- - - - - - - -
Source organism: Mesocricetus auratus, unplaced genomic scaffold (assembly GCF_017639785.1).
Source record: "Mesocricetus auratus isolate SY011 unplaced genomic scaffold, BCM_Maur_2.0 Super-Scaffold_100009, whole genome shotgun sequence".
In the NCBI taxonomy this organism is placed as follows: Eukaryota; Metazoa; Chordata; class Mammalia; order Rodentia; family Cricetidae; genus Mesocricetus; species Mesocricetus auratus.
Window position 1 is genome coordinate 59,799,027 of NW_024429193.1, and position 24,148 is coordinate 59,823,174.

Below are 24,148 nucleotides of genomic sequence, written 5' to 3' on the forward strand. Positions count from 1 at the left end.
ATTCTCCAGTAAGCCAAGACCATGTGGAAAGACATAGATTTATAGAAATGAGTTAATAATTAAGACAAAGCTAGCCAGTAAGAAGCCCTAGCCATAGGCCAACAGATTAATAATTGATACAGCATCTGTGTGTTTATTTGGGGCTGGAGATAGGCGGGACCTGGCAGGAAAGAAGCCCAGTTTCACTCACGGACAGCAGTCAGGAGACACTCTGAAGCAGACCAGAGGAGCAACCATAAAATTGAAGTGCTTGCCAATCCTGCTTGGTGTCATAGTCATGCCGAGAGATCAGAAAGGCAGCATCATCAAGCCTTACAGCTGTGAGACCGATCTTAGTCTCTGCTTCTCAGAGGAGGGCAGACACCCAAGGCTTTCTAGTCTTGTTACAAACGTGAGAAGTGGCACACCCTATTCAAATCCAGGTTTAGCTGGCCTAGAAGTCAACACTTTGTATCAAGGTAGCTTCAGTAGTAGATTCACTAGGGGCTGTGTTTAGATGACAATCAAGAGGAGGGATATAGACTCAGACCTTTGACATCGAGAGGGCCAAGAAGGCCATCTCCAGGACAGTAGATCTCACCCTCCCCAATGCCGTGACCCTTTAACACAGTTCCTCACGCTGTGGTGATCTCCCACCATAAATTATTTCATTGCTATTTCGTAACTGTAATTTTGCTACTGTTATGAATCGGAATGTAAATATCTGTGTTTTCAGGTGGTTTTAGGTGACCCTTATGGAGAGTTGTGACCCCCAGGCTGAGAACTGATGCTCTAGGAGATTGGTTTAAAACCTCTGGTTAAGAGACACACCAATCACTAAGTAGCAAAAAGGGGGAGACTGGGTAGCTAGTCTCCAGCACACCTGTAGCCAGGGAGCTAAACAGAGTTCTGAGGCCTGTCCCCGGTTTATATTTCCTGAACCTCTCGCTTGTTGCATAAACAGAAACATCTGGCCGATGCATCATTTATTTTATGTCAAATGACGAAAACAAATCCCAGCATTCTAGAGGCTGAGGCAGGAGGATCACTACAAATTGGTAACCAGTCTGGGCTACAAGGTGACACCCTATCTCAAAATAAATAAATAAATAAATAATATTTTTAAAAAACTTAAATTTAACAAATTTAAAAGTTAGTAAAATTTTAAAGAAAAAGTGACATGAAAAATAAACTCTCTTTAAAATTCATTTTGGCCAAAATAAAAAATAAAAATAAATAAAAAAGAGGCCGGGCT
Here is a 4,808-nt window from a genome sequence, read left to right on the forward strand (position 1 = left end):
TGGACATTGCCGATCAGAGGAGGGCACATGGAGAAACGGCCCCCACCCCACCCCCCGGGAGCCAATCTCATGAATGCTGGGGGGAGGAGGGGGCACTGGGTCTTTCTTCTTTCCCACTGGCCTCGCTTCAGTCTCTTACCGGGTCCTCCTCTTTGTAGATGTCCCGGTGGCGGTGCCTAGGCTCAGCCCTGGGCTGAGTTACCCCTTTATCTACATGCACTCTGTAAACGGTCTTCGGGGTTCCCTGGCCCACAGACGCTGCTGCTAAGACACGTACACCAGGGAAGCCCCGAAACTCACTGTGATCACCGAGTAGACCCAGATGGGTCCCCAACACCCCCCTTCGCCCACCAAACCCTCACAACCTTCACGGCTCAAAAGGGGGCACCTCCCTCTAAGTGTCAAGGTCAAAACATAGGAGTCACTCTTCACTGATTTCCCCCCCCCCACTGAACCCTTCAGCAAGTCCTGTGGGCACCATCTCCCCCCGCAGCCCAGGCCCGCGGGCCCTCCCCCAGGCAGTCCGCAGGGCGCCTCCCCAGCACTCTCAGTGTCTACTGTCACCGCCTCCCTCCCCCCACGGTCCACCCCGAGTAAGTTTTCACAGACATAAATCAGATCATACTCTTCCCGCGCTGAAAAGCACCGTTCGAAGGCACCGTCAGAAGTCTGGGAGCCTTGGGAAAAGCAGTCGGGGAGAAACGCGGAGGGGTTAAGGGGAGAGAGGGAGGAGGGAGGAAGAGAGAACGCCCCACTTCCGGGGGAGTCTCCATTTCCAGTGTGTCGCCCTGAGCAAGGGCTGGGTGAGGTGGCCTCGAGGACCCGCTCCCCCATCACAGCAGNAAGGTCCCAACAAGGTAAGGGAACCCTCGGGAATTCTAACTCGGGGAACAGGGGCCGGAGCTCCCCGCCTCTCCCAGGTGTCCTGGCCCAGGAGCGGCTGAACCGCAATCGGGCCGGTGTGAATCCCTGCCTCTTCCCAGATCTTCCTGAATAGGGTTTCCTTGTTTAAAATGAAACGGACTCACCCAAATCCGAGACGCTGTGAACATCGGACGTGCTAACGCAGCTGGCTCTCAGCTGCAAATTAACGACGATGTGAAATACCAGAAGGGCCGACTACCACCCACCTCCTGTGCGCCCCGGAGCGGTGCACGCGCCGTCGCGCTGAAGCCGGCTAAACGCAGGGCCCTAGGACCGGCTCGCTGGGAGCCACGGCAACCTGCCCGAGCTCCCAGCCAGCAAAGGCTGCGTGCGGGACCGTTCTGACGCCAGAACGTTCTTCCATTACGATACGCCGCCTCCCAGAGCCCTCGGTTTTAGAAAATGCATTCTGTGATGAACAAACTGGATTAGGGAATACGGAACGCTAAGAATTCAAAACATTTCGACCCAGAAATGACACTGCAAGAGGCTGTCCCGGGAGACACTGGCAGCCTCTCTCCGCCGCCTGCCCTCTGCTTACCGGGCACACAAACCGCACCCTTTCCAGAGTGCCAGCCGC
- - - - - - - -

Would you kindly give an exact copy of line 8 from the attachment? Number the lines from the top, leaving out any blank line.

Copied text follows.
TGGACATTGCCGATCAGAGGAGGGCACATGGAGAAACGGCCCCCACCCCACCCCCCGGGAGCCAATCTCATGAATGCTGGGGGGAGGAGGGGGCACTGGGTCTTTCTTCTTTCCCACTGGCCTCGCTTCAGTCTCTTACCGGGTCCTCCTCTTTGTAGATGTCCCGGTGGCGGTGCCTAGGCTCAGCCCTGGGCTGAGTTACCCCTTTATCTACATGCACTCTGTAAACGGTCTTCGGGGTTCCCTGGCCCACAGACGCTGCTGCTAAGACACGTACACCAGGGAAGCCCCGAAACTCACTGTGATCACCGAGTAGACCCAGATGGGTCCCCAACACCCCCCTTCGCCCACCAAACCCTCACAACCTTCACGGCTCAAAAGGGGGCACCTCCCTCTAAGTGTCAAGGTCAAAACATAGGAGTCACTCTTCACTGATTTCCCCCCCCCCACTGAACCCTTCAGCAAGTCCTGTGGGCACCATCTCCCCCCGCAGCCCAGGCCCGCGGGCCCTCCCCCAGGCAGTCCGCAGGGCGCCTCCCCAGCACTCTCAGTGTCTACTGTCACCGCCTCCCTCCCCCCACGGTCCACCCCGAGTAAGTTTTCACAGACATAAATCAGATCATACTCTTCCCGCGCTGAAAAGCACCGTTCGAAGGCACCGTCAGAAGTCTGGGAGCCTTGGGAAAAGCAGTCGGGGAGAAACGCGGAGGGGTTAAGGGGAGAGAGGGAGGAGGGAGGAAGAGAGAACGCCCCACTTCCGGGGGAGTCTCCATTTCCAGTGTGTCGCCCTGAGCAAGGGCTGGGTGAGGTGGCCTCGAGGACCCGCTCCCCCATCACAGCAGNAAGGTCCCAACAAGGTAAGGGAACCCTCGGGAATTCTAACTCGGGGAACAGGGGCCGGAGCTCCCCGCCTCTCCCAGGTGTCCTGGCCCAGGAGCGGCTGAACCGCAATCGGGCCGGTGTGAATCCCTGCCTCTTCCCAGATCTTCCTGAATAGGGTTTCCTTGTTTAAAATGAAACGGACTCACCCAAATCCGAGACGCTGTGAACATCGGACGTGCTAACGCAGCTGGCTCTCAGCTGCAAATTAACGACGATGTGAAATACCAGAAGGGCCGACTACCACCCACCTCCTGTGCGCCCCGGAGCGGTGCACGCGCCGTCGCGCTGAAGCCGGCTAAACGCAGGGCCCTAGGACCGGCTCGCTGGGAGCCACGGCAACCTGCCCGAGCTCCCAGCCAGCAAAGGCTGCGTGCGGGACCGTTCTGACGCCAGAACGTTCTTCCATTACGATACGCCGCCTCCCAGAGCCCTCGGTTTTAGAAAATGCATTCTGTGATGAACAAACTGGATTAGGGAATACGGAACGCTAAGAATTCAAAACATTTCGACCCAGAAATGACACTGCAAGAGGCTGTCCCGGGAGACACTGGCAGCCTCTCTCCGCCGCCTGCCCTCTGCTTACCGGGCACACAAACCGCACCCTTTCCAGAGTGCCAGCCGC